A brisk and misty Saturday morning, and I find myself on a jetty in Enniskillen about to board a ferry to take me to the Isle of Devenish. Whilst Beckett enthusiasts settle on board with mugs of hot tea, a group of friends don their robes to row local actor Adrian Dunbar over just ahead of us, to perform a reading of Krapp’s Last Tapes as part of a series of Dante-inspired Purgatorio performances. As we set off, the ferry draws alongside the rowing ‘monks’ in dawn’s purpling light, and it is hard not to feel as though we are involved in something magical. Devenish is home to a 12th century monastic site, and it is here that Dunbar reads. But before he does, he makes a comment that shapes my experience of the festival - “Beckett is literal, Beckett is abstract, Beckett is difficult, but none of that matters because it should be about what Beckett makes you feel’”. It's a sentiment I found myself returning to throughout the five-day festival.
For the second year running, the small, sleepy town of Enniskillen has played host to Happy Days, an annual international multi-arts Beckett festival. To programme two productions each of Endgame, Come and Go and What Where in one festival fits with Beckett's interests in play and repetition. There's also a clear nod to the binary nature of chess, something that festival director Seán Doran has toyed with throughout – even the programme has 64 pages, and is printed square.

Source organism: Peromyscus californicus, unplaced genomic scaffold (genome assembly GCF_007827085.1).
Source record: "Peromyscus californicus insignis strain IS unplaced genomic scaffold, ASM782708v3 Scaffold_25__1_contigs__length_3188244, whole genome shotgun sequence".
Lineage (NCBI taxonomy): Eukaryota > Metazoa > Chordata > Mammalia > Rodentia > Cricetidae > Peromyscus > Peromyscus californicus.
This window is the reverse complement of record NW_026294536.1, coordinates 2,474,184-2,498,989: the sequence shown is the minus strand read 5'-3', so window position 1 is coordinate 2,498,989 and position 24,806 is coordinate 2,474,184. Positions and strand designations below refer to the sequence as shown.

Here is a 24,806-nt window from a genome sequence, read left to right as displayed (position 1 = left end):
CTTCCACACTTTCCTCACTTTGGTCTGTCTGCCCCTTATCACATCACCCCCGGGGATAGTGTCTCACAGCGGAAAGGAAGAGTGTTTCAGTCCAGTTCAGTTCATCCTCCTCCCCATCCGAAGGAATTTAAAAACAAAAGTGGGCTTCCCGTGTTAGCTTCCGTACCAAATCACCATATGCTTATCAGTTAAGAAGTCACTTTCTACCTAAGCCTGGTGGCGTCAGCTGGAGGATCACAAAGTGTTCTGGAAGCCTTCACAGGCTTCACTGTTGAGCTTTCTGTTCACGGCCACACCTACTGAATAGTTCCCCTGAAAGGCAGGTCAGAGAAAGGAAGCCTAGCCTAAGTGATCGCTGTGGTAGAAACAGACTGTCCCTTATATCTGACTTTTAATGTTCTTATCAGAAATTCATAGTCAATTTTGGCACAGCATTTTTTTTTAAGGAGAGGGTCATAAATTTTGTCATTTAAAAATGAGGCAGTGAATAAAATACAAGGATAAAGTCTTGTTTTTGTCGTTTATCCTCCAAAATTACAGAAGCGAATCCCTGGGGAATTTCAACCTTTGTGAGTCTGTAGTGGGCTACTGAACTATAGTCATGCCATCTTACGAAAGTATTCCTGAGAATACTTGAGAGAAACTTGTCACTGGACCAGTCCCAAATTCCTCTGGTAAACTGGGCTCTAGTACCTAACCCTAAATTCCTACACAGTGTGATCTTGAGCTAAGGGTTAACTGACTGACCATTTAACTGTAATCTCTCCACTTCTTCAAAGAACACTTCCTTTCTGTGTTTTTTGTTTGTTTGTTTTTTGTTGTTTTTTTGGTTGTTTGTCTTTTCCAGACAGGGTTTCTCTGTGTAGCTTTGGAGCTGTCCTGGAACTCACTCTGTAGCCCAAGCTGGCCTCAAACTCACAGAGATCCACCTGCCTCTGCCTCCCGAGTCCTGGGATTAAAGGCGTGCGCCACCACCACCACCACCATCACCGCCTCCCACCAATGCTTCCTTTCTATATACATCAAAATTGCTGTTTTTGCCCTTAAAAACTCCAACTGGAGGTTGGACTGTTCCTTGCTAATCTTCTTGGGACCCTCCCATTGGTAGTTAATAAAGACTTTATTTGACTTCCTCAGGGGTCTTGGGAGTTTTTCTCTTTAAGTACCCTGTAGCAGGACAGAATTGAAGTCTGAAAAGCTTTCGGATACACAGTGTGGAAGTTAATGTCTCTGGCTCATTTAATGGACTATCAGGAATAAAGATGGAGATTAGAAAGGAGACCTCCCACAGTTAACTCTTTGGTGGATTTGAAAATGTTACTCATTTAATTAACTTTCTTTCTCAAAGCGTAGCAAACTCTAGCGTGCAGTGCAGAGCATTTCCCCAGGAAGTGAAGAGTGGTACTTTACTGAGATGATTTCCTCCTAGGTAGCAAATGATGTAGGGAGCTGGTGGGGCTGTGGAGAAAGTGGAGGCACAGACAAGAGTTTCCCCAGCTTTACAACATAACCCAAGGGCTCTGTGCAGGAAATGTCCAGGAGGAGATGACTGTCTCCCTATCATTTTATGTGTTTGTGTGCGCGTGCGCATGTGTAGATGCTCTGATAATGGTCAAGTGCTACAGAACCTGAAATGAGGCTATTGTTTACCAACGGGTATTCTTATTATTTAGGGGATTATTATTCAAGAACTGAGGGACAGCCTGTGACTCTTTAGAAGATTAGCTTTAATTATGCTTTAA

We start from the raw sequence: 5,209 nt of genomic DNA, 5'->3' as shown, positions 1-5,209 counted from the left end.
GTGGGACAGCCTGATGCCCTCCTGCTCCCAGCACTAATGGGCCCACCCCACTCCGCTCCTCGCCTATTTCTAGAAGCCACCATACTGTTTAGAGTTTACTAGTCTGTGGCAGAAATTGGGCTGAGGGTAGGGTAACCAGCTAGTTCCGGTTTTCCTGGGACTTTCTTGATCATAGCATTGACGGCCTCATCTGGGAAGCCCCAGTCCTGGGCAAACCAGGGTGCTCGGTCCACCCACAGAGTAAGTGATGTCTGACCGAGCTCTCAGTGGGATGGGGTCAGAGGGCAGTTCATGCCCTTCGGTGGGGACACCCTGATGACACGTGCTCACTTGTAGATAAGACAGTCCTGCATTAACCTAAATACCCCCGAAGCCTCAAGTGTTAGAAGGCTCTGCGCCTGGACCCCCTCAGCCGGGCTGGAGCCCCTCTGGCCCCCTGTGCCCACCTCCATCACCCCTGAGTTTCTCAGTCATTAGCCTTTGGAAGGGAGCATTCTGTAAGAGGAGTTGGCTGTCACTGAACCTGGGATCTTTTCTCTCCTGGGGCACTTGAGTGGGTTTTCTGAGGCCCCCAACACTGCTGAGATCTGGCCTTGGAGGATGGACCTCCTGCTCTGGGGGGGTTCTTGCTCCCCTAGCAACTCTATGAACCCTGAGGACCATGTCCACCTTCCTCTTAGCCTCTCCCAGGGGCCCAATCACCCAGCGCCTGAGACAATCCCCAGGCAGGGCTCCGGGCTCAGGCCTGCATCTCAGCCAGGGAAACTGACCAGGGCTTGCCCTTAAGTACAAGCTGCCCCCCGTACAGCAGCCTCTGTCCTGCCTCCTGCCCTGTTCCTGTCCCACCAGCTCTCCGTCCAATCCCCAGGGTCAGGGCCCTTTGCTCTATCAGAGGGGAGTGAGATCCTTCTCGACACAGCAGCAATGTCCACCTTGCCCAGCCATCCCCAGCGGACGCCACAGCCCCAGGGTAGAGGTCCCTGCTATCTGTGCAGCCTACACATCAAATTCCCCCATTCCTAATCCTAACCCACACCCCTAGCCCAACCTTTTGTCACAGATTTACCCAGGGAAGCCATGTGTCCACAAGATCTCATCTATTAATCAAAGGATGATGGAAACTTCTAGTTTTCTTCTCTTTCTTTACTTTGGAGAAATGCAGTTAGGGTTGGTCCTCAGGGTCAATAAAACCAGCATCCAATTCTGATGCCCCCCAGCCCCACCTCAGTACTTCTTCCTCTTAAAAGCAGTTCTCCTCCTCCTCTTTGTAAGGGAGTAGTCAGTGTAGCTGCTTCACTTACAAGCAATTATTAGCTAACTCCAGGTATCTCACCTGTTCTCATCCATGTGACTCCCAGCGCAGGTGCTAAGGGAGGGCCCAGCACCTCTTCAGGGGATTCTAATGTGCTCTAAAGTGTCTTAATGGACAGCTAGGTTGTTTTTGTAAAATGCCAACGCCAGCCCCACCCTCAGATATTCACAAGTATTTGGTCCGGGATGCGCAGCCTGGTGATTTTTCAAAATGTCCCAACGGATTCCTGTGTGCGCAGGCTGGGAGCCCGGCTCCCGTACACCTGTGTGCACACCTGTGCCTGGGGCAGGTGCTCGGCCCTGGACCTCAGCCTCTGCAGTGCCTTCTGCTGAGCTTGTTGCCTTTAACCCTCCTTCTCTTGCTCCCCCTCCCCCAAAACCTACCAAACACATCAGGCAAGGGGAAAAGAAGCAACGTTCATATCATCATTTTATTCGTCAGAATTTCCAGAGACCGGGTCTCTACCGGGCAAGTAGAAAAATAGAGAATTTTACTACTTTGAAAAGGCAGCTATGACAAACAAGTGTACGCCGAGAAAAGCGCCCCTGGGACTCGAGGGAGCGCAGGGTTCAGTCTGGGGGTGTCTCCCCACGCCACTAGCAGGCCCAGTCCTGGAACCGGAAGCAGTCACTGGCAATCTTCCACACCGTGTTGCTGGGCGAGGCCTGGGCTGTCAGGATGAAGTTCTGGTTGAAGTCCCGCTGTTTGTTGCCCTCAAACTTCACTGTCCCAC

This is a truly international festival, with work from Portugal, France, Australia, Japan, and more – which shows the wide-ranging appeal of Beckett’s work. Even temperamental surtitles couldn’t detract from the power of Teatro Plastico’s interpretation of What Where. Starkly staged and deliberately slow, it struck a particularly resonant chord politically, whereas the Irish Sugarglass production felt more self-reflexive.
One thing that really struck me about Happy Days was the exceptional use of space. Harriet Walter and Guy Paul read Stirrings Still, Beckett’s final piece of prose, in the council chamber of the Enniskillen Town Hall. I imagine that I was not the only audience member who had not previously been in such a space, and the experience of sitting at the arced desk facing the speakers was unique. It was a necessity to don headphones despite their proximity, and there was something wholly new about experiencing Beckett’s words in this way. Words without Actswas an excellent addition to the programme and a means of expressing Beckett’s lesser known works. It seems important to use unusual or unknown spaces to re-place Beckett. Festival director Seán Doran mentioned that he did not use the Unionist Hall last year because he simply hadn’t known it existed. It seems baffling that the largest public space in Enniskillen could be hidden, but as artist Rita Duffy points out to me, “here, there are places you go and there are places you don’t – this has opened up a dialogue between those spaces”. I certainly imagine it is the first time that the hall has played host to scenes akin to Chris Lynam’s delightfully surreal compering of the cabaret. Placing a lit rocket between his buttocks and singing There’s No Business Like Show Business, Lynam rather redefined the phrase, “ended with a bang”.